GIC has completed the first field demonstration of its custom vertical take-off and landing fixed wing unmanned aerial vehicle (VTOL UAV) on July 3, 2020 at Mini RC Airfield in Klong Samwa, Bangkok, Thailand.
The demonstration served as an opportunity to showcase the VTOL UAV’s new telemetry system. Telemetry is handled by an innovative 4G setup that creates an improved connection between the UAV and base station for monitoring during missions. Previously, a radio connection was used which quickly degraded beyond short distances.
The most challenging aspects of the build were achieving proper motor alignment and tuning for optimum multi-rotor performance. In its current state, the VTOL UAV has an endurance of 36 minutes with 15% battery remaining.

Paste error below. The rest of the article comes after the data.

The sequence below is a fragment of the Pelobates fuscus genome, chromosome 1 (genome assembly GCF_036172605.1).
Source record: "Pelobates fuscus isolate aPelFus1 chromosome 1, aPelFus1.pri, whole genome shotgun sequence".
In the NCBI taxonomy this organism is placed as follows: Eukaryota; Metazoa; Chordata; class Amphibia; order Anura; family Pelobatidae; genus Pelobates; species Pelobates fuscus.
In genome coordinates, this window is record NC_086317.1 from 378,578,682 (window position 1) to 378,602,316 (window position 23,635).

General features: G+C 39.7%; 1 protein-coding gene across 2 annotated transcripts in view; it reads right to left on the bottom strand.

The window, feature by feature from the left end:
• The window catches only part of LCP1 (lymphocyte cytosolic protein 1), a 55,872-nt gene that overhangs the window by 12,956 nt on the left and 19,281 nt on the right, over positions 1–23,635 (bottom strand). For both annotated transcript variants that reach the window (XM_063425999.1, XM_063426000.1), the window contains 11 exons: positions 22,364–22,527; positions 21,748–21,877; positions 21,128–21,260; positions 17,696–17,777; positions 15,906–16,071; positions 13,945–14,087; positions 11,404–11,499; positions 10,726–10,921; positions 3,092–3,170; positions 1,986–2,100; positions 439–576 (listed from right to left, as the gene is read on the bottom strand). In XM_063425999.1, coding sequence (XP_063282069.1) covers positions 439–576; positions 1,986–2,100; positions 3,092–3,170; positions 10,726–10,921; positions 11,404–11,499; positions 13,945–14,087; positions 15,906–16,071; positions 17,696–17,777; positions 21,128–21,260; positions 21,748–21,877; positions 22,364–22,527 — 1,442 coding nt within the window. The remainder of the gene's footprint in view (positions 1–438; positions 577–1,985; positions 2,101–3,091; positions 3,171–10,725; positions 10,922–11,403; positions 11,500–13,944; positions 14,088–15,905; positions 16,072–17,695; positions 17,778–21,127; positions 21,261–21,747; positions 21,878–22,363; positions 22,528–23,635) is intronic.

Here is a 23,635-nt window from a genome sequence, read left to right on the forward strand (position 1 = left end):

The VTOL UAV was built and configured at GIC with parts sourced online for a significant savings over commercial options. Initial planning and parts acquisition for GIC’s VTOL UAV started in May 2019. However, the majority of assembly and tuning took place from May –June 2020 during the COVID-19 quarantine.
The vision of the VTOL fixed wing configuration is to remove the limitations of fixed wing UAV by appending multiple rotors. LiPO battery powered fixed wing UAV missions can last 45 -90 minutes, considered “long endurance”. However, their design leads them to perform belly landings which cause stress to the fixed wing body; they also require large open spaces for take-off and landing. Multi-rotor UAV on the other hand sacrifice endurance for improved stability and vertical take-off and landing, opening options for launching/landing in more restrictive spaces. Fixed wing UAV equipped with a multi-rotor setup use the multi-rotors to launch and land, then transition to single engine fixed wing operation once airborne.
Camera system configuration is currently underway. Once complete, the VTOL UAV will perform its first mapping mission later in July 2020.